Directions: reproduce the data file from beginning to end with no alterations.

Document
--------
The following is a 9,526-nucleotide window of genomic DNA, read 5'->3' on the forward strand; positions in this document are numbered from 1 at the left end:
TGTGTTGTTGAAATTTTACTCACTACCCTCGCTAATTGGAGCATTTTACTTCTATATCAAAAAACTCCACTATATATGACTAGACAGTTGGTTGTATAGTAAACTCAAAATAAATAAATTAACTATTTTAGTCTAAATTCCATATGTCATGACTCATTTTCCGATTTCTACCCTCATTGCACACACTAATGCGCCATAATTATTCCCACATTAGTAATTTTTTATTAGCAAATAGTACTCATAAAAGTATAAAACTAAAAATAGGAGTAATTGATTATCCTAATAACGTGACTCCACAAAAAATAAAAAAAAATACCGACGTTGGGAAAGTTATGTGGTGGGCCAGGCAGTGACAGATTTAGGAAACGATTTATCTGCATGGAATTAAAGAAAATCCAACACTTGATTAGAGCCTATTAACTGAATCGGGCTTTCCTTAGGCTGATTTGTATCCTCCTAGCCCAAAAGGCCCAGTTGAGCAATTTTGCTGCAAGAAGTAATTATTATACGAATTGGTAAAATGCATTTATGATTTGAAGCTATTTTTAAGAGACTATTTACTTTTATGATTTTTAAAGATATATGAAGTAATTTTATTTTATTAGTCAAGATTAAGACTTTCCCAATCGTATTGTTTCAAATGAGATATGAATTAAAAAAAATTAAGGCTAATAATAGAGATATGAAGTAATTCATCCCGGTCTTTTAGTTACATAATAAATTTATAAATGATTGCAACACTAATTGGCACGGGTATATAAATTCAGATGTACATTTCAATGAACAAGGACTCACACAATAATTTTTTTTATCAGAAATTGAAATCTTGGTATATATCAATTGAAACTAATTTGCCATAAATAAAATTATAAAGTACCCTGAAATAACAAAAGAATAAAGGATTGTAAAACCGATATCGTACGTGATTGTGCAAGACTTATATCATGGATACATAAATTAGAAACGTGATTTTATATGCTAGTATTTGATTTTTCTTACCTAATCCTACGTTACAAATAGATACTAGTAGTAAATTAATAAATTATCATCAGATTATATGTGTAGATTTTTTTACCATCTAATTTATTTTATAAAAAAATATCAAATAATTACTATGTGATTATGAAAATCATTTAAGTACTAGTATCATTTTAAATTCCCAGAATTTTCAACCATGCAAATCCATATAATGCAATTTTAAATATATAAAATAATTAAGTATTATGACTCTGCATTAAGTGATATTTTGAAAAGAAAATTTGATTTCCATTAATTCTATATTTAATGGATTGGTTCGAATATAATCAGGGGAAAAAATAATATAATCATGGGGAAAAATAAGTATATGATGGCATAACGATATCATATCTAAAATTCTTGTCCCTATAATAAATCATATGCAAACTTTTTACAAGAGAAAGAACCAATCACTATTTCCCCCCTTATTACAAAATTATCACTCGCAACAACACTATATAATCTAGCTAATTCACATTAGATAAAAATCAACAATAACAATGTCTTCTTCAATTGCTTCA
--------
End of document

The following is a 9,526-nucleotide window of genomic DNA, read 5'->3' on the forward strand; positions in this document are numbered from 1 at the left end:
TGTGTTGTTGAAATTTTACTCACTACCCTCGCTAATTGGAGCATTTTACTTCTATATCAAAAAACTCCACTATATATGACTAGACAGTTGGTTGTATAGTAAACTCAAAATAAATAAATTAACTATTTTAGTCTAAATTCCATATGTCATGACTCATTTTCCGATTTCTACCCTCATTGCACACACTAATGCGCCATAATTATTCCCACATTAGTAATTTTTTATTAGCAAATAGTACTCATAAAAGTATAAAACTAAAAATAGGAGTAATTGATTATCCTAATAACGTGACTCCACAAAAAATAAAAAAAAATACCGACGTTGGGAAAGTTATGTGGTGGGCCAGGCAGTGACAGATTTAGGAAACGATTTATCTGCATGGAATTAAAGAAAATCCAACACTTGATTAGAGCCTATTAACTGAATCGGGCTTTCCTTAGGCTGATTTGTATCCTCCTAGCCCAAAAGGCCCAGTTGAGCAATTTTGCTGCAAGAAGTAATTATTATACGAATTGGTAAAATGCATTTATGATTTGAAGCTATTTTTAAGAGACTATTTACTTTTATGATTTTTAAAGATATATGAAGTAATTTTATTTTATTAGTCAAGATTAAGACTTTCCCAATCGTATTGTTTCAAATGAGATATGAATTAAAAAAAATTAAGGCTAATAATAGAGATATGAAGTAATTCATCCCGGTCTTTTAGTTACATAATAAATTTATAAATGATTGCAACACTAATTGGCACGGGTATATAAATTCAGATGTACATTTCAATGAACAAGGACTCACACAATAATTTTTTTTATCAGAAATTGAAATCTTGGTATATATCAATTGAAACTAATTTGCCATAAATAAAATTATAAAGTACCCTGAAATAACAAAAGAATAAAGGATTGTAAAACCGATATCGTACGTGATTGTGCAAGACTTATATCATGGATACATAAATTAGAAACGTGATTTTATATGCTAGTATTTGATTTTTCTTACCTAATCCTACGTTACAAATAGATACTAGTAGTAAATTAATAAATTATCATCAGATTATATGTGTAGATTTTTTTACCATCTAATTTATTTTATAAAAAAATATCAAATAATTACTATGTGATTATGAAAATCATTTAAGTACTAGTATCATTTTAAATTCCCAGAATTTTCAACCATGCAAATCCATATAATGCAATTTTAAATATATAAAATAATTAAGTATTATGACTCTGCATTAAGTGATATTTTGAAAAGAAAATTTGATTTCCATTAATTCTATATTTAATGGATTGGTTCGAATATAATCAGGGGAAAAAATAATATAATCATGGGGAAAAATAAGTATATGATGGCATAACGATATCATATCTAAAATTCTTGTCCCTATAATAAATCATATGCAAACTTTTTACAAGAGAAAGAACCAATCACTATTTCCCCCCTTATTACAAAATTATCACTCGCAACAACACTATATAATCTAGCTAATTCACATTAGATAAAAATCAACAATAACAATGTCTTCTTCAATTGCTTCA